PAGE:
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Keep racoons away from feral's food

post #1 of 35
Thread Starter 
Hey, everybody. I've been feeding feral cat (a neutered male) regularly for the past month and am looking for some advice on keep raccoons away from his food. The kitty in question, Frank, only comes around at dusk and in the early morning. So, I've been putting his dry food out about an hour before dark, pulling it when I go to bed, then putting it out again for a couple of hours early in the morning. I had been leaving it out all night, but the raccoons starting coming around, so gave that up. Now, I've got one coming around before dark and he's eaten all of Frank's food a couple of nights this week. I've tried leaving the food out during the day, but it goes untouched. I've also tried putting the food up on a table. Frank gets it, but so does the raccoon.

Guess I need to come up with some kind of feeding station that's raccoon proof. Is there such a thing? I'm pretty limited what I do because I live in a two-family apartment and my downstairs neighbor only agreed to me putting out food for Frank if it's right outside my front door. I don't really have a porch, just a few steps and a small stoop. Any ideas would be appreciated.
post #2 of 35
I really don't have good advice. If Frank doesn't run away when you feed him, sit out with him while he eats to discourage the racoons. They are very agile and can get anywhere that a cat can get too unfortunately.
post #3 of 35
Thread Starter 
Quote:
Originally Posted by Momofmany View Post
I really don't have good advice. If Frank doesn't run away when you feed him, sit out with him while he eats to discourage the racoons. They are very agile and can get anywhere that a cat can get too unfortunately.
Thanks. Unfortunately, Frank doesn't stick around when I put the food out.

That's what I figured about the raccoon. If he can tip our garbage cans overly, certainly he get jump up on a table.
post #4 of 35
When I lived way out in the country, the racoons were more interested in my compost pile than the cat food bowls. It was a good alternative food source that unfortunately I don't think you could pull off in the city. And like you, we started feeding them only during daylight (dawn and dusk) because we had problems with possums.

I'll wish you luck!
post #5 of 35
Thread Starter 
Quote:
Originally Posted by Momofmany View Post
When I lived way out in the country, the racoons were more interested in my compost pile than the cat food bowls. It was a good alternative food source that unfortunately I don't think you could pull off in the city. And like you, we started feeding them only during daylight (dawn and dusk) because we had problems with possums.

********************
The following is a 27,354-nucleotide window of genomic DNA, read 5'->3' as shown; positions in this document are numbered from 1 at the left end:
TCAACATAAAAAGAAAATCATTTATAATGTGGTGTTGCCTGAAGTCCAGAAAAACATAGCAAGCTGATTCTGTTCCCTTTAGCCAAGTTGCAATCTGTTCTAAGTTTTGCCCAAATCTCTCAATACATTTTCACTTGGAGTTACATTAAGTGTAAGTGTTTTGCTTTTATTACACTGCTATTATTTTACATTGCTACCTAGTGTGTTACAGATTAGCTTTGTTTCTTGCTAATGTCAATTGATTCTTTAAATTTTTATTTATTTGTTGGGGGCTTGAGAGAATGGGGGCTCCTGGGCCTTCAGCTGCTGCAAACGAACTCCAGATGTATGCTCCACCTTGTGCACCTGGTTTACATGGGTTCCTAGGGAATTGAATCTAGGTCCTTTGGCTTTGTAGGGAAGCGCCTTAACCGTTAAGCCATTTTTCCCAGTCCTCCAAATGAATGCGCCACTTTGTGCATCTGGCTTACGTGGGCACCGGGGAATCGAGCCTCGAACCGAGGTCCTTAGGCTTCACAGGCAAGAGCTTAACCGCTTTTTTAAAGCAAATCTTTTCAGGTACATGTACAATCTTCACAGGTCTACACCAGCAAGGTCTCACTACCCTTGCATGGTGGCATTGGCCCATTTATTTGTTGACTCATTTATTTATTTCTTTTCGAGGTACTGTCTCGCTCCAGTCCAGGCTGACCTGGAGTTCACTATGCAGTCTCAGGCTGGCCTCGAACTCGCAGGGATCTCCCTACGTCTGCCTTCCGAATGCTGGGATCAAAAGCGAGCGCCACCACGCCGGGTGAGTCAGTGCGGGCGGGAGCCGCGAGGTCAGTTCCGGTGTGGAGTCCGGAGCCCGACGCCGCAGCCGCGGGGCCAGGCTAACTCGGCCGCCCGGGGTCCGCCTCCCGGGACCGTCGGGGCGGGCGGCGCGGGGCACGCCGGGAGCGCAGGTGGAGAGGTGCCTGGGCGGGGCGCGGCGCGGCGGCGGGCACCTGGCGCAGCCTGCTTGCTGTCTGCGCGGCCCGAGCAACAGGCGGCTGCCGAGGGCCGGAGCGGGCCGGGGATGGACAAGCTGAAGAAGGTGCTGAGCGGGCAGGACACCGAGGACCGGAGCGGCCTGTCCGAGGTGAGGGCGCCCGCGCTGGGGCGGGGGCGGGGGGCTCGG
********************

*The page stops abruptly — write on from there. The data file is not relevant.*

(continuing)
I'll wish you luck!
You're right. Couldn't pull the compost pile off here. I don't even want to think about possums, though I know we have those around too.

Thanks!
post #6 of 35
I am totally with you Eileen!!!

I had to combat with raccoons for my ferals.
http://www.thewildones.net/raccoons.htm
This website tells you very interesting things. If you put food high enough, raccoons can't reach.



I keep food inside this cat house but raccoon was going in there.
So, I made inside of entry area like a little maze.
I guess cats can manage tight corner but raccoon can't.
So far it's preventing him from going in there.
post #7 of 35
Before we brought Pru in, we went on vacation for three weeks. We put a big self feeder on the front porch and bungee corded it to the railing. A friend was going to fill it up as needed while we were away. The biggest raccoon we had every seen was eating from it the first night, so we decided Pru had survived this long without us and could make it another three weeks. We didn't want any wildlife up on the porch.

Our neighbors were feeding stray cats and found out skunks love cat food too along with possum and raccoons. We have deer eating from the bird feeder, so nothing surprises me now.
post #8 of 35
I have the same problem you do been trying different things alot of the time I am watching with a camera out there and can chase the racoons off, Id like to see your design on that maze , I rasied the door on the shed higher the cat can jump in and if the racoon jumps he can reach the ledge and climb in to I also raised the feeding station, he got on that, racoons have their own feeding station with plenty to eat, and I know they can jump I have watched them do it and fit through very small spaces to which suprised me, If I could just get the ferals to come in during the day or stay in the shed Id have it made. I hung some chimes on the ledge of the window the cat goes in, havent seen him try to climb in yet but if there is no food he might, I wonder if maybe after the kittie eats, maybe I can set up the trap and maybe if it gets tired of being traped will he move on, the bad thing is evey time I chance something then Oreo gets nervous and spooked, I been leavig the wet food in the shed for him more often he will go in there for the good stuff but he dont stay in there to long if at all , and thats their house, that shed if for them, I have only seen this one comming in the rest I havent seen at all. Last night I tried using a light in the feeding station and it didnt bother the racoon, at first it spooked the cat but then he realized it was just a light and came in and ate and Oreo is trap savy so havent caught him or her yet, I will keep trying different things to see that maybe a happy solution for both wildlife and kitties can be reached , I thought maybe they would get tired of me comming out there , maybe I will stuff a pair of my coveralls and putting in the station see if that works